As school building closures extend into 2021, states and districts continue to leverage online and blended learning models to cope with the COVID-19 pandemic. In order to do so effectively, strategic funding is critical to ensure that quality instruction is sustained during this time and beyond the current crisis.
Fortunately, federal legislators in December passed a second education stimulus, which provides an additional $82 billion in education stabilization funds, approximately $54 billion of which is specifically dedicated for K-12. This new bill follows the Coronavirus Aid, Relief, and Economic Security Act (CARES Act) from March 2020 that reserved $30 billion for education stabilization funds, $13.5 billion of which were specifically dedicated for K-12.
The CARES Act outlined several allowable edtech-related uses of those K-12 dollars, which included the following. The new education stimulus also allows stabilization funds to be flexibly spent on essentially the same allowable uses.
Purchasing educational technology that aids in regular and substantive interaction between students and educators.
Planning and coordinating long-term closures, including providing technology for online learning.
Planning and implementing online learning during the summer months.
Supporting provisions found in major education laws, including the Every Student Succeeds Act (ESSA) and the Individuals with Disabilities Education Act (IDEA). Title IV-A of ESSA and Part D of IDEA permits federal funds toward professional learning in effective edtech use.
With such a wide range of allowable uses, ISTE encourages states and districts to continue taking a multi-pronged approach — involving prioritized investments into professional learning, infrastructure and content — when leveraging federal funds. Here are three ways to do that:
1. Continue to support educator professional development necessary for effective online and blended learning.
States and districts must continue to provide educators with ongoing training that develops their skills to design and deliver effective online and blended learning opportunities to all students — including vulnerable populations, such as students with disabilities and English learners. Specifically, state and local leaders can support effective pedagogical uses of technology, such as those grounded in the ISTE Standards, which can be sustained not only in fully online settings, but also in blended and face-to-face environments after the public health crisis subsides. Thousands of educators nationwide have already begun developing this critical expertise through ISTE’s Online Teaching Academy, learning about how to apply research-based principles for effective online and blended learning practices.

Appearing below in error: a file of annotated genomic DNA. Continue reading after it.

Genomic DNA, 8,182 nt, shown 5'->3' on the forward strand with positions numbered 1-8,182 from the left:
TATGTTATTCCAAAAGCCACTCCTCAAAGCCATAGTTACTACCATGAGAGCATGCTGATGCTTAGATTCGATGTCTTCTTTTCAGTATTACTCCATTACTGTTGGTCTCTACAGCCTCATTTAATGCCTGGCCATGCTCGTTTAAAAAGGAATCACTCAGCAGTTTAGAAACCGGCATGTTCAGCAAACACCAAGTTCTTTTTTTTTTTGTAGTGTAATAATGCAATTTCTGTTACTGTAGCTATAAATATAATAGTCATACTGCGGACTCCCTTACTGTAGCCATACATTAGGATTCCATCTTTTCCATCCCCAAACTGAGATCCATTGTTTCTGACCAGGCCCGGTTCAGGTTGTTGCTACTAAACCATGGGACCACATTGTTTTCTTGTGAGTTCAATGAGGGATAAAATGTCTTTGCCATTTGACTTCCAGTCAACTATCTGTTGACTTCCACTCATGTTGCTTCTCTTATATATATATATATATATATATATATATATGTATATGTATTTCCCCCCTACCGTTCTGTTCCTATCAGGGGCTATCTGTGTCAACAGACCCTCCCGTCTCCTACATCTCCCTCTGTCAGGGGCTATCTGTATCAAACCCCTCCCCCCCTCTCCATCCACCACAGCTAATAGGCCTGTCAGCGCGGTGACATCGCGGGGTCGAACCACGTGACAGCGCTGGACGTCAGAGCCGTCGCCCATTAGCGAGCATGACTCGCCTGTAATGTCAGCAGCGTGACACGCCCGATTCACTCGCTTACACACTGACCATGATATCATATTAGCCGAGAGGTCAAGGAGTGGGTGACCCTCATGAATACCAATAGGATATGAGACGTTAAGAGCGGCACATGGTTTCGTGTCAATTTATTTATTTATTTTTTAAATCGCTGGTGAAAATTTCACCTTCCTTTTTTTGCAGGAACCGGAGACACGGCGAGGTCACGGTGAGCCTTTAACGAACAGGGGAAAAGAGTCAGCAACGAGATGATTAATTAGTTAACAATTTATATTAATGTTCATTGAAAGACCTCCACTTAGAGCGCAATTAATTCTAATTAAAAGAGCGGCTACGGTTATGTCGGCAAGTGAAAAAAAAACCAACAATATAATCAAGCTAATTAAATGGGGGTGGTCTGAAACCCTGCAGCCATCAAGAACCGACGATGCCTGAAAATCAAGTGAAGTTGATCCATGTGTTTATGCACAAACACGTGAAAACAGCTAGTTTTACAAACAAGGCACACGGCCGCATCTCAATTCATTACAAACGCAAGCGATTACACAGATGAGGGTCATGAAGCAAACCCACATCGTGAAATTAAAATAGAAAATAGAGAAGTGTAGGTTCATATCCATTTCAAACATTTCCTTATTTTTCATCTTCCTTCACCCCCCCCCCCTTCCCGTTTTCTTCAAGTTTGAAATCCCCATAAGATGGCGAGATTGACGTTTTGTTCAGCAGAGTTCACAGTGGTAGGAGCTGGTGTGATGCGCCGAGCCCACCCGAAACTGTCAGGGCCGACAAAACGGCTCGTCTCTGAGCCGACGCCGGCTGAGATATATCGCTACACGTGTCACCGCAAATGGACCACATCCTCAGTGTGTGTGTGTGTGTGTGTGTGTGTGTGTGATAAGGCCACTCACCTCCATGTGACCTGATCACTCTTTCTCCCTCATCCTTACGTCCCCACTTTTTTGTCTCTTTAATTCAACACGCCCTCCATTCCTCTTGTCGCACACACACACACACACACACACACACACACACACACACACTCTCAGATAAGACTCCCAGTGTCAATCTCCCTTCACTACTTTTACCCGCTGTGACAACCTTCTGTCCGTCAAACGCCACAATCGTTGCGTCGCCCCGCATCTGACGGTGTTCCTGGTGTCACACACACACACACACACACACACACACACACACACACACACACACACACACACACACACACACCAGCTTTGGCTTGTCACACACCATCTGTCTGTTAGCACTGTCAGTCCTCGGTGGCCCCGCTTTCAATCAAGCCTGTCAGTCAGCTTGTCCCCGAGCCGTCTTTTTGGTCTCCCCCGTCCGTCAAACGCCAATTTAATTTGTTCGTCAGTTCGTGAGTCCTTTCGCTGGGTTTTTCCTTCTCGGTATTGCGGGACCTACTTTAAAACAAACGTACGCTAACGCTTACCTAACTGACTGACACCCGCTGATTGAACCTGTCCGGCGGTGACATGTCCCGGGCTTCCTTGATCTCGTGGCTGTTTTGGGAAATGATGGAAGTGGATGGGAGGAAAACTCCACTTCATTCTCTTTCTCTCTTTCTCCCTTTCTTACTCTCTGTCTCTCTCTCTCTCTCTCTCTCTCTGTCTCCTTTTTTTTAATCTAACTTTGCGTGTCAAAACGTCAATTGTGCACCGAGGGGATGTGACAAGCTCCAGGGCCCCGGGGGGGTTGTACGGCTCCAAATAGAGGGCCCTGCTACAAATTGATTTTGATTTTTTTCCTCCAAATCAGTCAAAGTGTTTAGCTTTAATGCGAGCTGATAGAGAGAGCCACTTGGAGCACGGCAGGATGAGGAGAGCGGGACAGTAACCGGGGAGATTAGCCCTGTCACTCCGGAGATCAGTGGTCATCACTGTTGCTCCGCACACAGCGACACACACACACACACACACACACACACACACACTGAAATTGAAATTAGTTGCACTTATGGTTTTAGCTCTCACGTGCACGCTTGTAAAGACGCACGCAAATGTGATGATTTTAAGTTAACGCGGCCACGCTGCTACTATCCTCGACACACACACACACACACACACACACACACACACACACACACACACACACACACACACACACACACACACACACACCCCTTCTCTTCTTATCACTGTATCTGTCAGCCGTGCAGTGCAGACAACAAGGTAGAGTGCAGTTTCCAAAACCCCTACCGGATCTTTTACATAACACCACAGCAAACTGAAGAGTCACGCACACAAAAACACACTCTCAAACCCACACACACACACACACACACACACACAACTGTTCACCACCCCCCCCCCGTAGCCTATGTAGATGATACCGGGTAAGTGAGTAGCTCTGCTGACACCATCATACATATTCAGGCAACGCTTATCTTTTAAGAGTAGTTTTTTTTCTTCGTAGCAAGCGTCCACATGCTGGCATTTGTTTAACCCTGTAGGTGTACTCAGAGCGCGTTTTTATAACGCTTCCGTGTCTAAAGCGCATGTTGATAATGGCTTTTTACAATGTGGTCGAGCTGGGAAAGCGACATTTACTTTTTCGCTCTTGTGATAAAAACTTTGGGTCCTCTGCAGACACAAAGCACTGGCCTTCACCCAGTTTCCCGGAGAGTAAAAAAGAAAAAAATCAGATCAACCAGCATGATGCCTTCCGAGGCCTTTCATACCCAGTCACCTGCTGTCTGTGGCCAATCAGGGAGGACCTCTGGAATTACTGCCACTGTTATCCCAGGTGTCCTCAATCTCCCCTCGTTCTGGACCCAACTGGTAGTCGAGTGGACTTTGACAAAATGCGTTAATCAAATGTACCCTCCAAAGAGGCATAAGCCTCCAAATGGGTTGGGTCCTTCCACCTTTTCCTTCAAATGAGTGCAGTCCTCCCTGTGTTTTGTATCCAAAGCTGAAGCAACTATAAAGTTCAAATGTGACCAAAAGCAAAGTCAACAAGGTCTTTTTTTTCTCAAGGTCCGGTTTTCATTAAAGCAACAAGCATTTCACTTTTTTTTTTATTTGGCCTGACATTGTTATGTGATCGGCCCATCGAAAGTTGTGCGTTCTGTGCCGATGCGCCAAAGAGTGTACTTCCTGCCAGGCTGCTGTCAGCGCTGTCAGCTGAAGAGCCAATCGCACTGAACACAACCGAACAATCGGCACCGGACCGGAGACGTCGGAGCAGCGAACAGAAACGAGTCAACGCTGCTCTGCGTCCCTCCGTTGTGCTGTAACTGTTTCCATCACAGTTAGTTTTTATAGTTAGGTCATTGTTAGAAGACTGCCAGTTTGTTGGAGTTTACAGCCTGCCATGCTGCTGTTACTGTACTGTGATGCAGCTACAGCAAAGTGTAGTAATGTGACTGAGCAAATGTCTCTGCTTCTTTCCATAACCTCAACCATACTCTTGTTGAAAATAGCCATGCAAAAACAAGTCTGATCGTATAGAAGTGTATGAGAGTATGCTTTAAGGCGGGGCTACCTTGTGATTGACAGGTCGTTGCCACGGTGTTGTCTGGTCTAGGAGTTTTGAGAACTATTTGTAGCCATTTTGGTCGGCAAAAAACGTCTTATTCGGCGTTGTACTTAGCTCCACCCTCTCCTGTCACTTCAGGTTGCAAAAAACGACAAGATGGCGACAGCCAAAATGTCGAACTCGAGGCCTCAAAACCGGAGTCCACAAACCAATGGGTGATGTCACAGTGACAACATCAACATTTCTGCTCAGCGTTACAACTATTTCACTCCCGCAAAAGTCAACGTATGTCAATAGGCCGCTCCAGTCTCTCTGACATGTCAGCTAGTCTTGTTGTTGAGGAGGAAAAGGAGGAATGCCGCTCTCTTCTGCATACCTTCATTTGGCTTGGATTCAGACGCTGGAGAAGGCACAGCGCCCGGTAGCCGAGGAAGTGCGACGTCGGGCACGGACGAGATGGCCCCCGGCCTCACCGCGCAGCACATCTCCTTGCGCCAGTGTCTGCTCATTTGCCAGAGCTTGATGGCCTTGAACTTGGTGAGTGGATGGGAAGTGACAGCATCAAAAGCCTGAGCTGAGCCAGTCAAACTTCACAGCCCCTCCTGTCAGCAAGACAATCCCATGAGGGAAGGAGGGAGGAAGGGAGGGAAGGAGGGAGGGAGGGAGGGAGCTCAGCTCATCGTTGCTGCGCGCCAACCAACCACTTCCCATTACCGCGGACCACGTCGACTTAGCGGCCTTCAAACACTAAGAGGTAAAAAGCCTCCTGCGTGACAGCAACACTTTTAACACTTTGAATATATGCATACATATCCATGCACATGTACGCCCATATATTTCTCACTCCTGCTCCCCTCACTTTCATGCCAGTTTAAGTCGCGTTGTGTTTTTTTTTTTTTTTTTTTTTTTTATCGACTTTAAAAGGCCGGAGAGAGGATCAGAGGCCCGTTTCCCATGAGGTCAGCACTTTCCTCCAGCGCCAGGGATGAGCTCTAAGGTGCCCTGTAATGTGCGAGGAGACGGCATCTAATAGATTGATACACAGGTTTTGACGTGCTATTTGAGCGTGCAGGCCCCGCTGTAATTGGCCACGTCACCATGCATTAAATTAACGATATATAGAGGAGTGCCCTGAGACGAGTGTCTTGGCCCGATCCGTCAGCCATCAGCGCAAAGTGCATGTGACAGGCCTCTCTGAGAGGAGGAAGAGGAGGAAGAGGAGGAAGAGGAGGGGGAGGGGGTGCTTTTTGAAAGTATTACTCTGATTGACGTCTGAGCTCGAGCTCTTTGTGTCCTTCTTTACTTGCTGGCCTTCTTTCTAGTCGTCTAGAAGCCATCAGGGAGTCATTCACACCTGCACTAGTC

2. Continue to support the technical infrastructure necessary for online learning.
With millions of students still facing the impact of the digital divide, states and districts must continue to ensure that students and families have equitable access to devices (including assistive and adaptive technologies) and connectivity conducive to online learning for an extended period of time. For example, see resources developed by the COVID-19 Education Coalition, a community of nonprofit organizations convened by ISTE and EdSurge to support the education field as learning moves online, to help narrow the digital divide.
3. Continue to support the curation and delivery of content that promotes active learning.
In parallel to above efforts, states and districts must continuously curate and deliver content that promotes active student engagement with the material. Content should not simply be prerecorded videos and readings that students will passively click through. State and local leaders should also ensure that the content is accessible by different student populations. Educators and leaders can use a number of criteria to search the LearningKeepsGoing coalition’s hub of free edtech offerings to find resources that match their needs and requirements. This hub contains many resources aligned to the ISTE Standards and with accessibility features.
There are many additional resources that states and districts can consider in order to determine areas of support. For example, the U.S. Department of Education’s Office of Educational Technology issued a Dear Colleague Letter in 2017, clarifying what various Title funds in ESSA and IDEA may be used for — including professional development, student resources, educator communication and collaboration and devices. All of these uses are allowable under the CARES Act, as well as the second education stimulus. ISTE also published a 2020 update to the “Using ESSA to Fund Edtech” guide, which suggests how technology can support many of the allowable uses of ESSA Title IV-A funds.
Early data is already pointing towards learning losses in 2020 that could widen further, especially among students from historically-disadvantaged communities. Therefore, it is imperative that education leaders provide equitable learning opportunities in the face of the COVID-19 pandemic by making strategic investments with their federal stimulus dollars.
Ji Soo Song is a senior policy advisor at ISTE. He leads research, analysis, and communication of federal, state and local policy issues related to digital learning standards, educator credentialing systems, and professional development funding streams.